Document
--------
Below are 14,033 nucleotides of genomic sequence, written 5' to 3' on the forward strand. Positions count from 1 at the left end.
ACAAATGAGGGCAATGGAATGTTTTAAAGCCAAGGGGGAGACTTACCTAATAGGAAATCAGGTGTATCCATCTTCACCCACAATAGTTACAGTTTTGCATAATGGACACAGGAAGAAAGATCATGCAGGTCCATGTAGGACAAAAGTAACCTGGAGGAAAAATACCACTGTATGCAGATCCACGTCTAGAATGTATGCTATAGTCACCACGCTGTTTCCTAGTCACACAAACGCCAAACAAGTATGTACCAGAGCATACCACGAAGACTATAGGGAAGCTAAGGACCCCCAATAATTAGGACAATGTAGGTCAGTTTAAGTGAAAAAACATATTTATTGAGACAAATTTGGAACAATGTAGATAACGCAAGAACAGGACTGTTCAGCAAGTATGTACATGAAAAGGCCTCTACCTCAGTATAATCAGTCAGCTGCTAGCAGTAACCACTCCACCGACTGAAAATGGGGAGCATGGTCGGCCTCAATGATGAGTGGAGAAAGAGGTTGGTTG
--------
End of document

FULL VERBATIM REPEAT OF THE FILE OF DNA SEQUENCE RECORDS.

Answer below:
Below are 14,033 nucleotides of genomic sequence, written 5' to 3' on the forward strand. Positions count from 1 at the left end.
ACAAATGAGGGCAATGGAATGTTTTAAAGCCAAGGGGGAGACTTACCTAATAGGAAATCAGGTGTATCCATCTTCACCCACAATAGTTACAGTTTTGCATAATGGACACAGGAAGAAAGATCATGCAGGTCCATGTAGGACAAAAGTAACCTGGAGGAAAAATACCACTGTATGCAGATCCACGTCTAGAATGTATGCTATAGTCACCACGCTGTTTCCTAGTCACACAAACGCCAAACAAGTATGTACCAGAGCATACCACGAAGACTATAGGGAAGCTAAGGACCCCCAATAATTAGGACAATGTAGGTCAGTTTAAGTGAAAAAACATATTTATTGAGACAAATTTGGAACAATGTAGATAACGCAAGAACAGGACTGTTCAGCAAGTATGTACATGAAAAGGCCTCTACCTCAGTATAATCAGTCAGCTGCTAGCAGTAACCACTCCACCGACTGAAAATGGGGAGCATGGTCGGCCTCAATGATGAGTGGAGAAAGAGGTTGGTTG